But the principle here is this: Successful fundraising builds people up in the faith with a clear vision for your ministry goals and accessible onramps for how they can participate tailored specifically for their needs. This is the type of leadership that fundraising requires.

This is hard work. This isn’t easy. It takes time, reading, thinking, crying, praying, crying and pain to clarify your ministry vision. And just to make this really clear, you need to get it under 100 words. If you can do that, you’ve got a clear ministry vision that will garner attention and interest. Often guys who are ministry-types like to talk, and get lost in the words. I’m on several newsletters that have too many words, not enough clarity and pictures (more on newsletters in a later post).

Thus, fundraising isn’t about hand-ringing and awkward conversations trying to make your budget. All leadership is a bit awkward at first. Suck it up. Be a man. Get out there and lead.

Why The Church Is Not A Tweet

I distinctly remember reading Malcolm Gladwell’s piece Small Change almost 5 years ago. I remember where I was, and what the weather was that day. I generally read articles and move on, but this one stuck with me. Certainly Gladwell is an engaging, wildly successful and insightful writer, but I generally don’t remember articles, so this one was special.

The basic premise of the piece was that social media (Twitter, Facebook, blogs, ahem) talk a big talk, and appear to promote social change, but they pale in comparison to real, genuine protests or campaigns waged by the social activists of previous generations. He opens the article with an example of four young black students going into a segregated diner and asking for a cup of coffee. They were protesting, and physically there to do it. You can imagine the comparison: Does a tweet “Such and such is outrageous in our day and age #justice” effect the same explosive power of protest? Hardly.

The main crux of the article comes in the closing paragraphs, though I’d encourage you to read it.

It makes it easier for activists to express themselves, and harder for that expression to have any impact. The instruments of social media are well suited to making the existing social order more efficient.

That is to say, if social media is one’s choice medium of cultural protest, you’re protesting from the comfort of your couch. More often than not, there is no real skin in the game. No teeth in the bite, nobody cares in the end. I recognize that there are qualifications here and that this is not a universal law. One of the appeals of Gladwell is that when he unfolds an issue, it somehow seems so obviously simple – too simple, in fact. There are people for whom social media engagement is an outflow of their skin being on the line. However, in most cases, I don’t think that’s the case.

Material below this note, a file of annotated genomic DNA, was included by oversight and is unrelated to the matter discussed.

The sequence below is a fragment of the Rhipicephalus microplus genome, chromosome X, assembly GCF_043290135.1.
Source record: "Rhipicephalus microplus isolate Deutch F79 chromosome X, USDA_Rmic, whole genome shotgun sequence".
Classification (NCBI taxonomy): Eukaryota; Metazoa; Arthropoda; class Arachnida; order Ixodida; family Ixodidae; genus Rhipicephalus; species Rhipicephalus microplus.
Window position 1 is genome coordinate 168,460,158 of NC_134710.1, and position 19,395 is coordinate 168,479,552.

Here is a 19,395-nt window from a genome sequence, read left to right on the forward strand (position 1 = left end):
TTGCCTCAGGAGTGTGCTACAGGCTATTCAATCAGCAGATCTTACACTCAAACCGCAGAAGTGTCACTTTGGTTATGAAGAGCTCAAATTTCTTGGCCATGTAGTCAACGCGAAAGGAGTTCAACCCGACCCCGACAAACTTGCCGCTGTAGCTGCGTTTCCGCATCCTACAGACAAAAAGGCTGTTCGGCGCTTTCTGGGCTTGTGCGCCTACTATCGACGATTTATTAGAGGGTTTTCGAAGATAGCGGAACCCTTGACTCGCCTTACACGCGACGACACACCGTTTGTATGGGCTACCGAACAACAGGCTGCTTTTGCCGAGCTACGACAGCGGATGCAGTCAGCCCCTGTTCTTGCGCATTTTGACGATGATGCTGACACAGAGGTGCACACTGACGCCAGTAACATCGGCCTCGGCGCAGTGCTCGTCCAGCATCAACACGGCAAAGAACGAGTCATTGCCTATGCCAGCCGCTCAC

And yet, the Church.

To my mind, in contrast to all of that, stands the Church.

I am not one to say that the church is a protest to the world, or buy into those type of arguments. We are called to be holy – genuine, real holiness. And true holiness, like the Holy God, pursues and loves a lost and broken world. Holiness propels us towards the world, not to retreat from it.

Which leads me to simply point to the article with a reflection: The church is not a social media campaign for spiritual activism by #hashtag. Personally, I am deeply disinclined to buy into and support social media campaigns of any type because they are cheap, and require very little of me (might they in fact be cheap grace Herr Bonhoeffer?).

In contrast to cheap activism, the church is called to genuine love. Should we want real change – change without an agenda for personal comfort – then we must obey the simple command to love our neighbors. I’m often left wondering: Do our tweets and posts substitute for obedience to “love thy neighbor as thyself”? The church, in contrast to Facebook shares, is a family of people seeking to make new disciples by love, for love, with love – doing so by real, physical presence with their neighbors.

Tweets and blogs decrying this or that cause, this or that leader, this or that church or organization for supposed or real infections of love or justice – most are not brave. It is brave to press into the life of the church. It is requires grace to put your skin on the line, stay in the hardship, and commit to the long-term change of grace that only the Gospel can produce. The Gospel is the only change agent that produces real change in real people’s lives over time together. To use Gladwell’s language, if we want our lives and passions for Jesus to have an impact, we have to choose the harder path. The church, not twitter. The church is the mission of the real God, with real people in real community. The church is not a tweet.

To end, let me commend to you Malcolm Gladwell’s piece Small Change for your cogitation and brooding.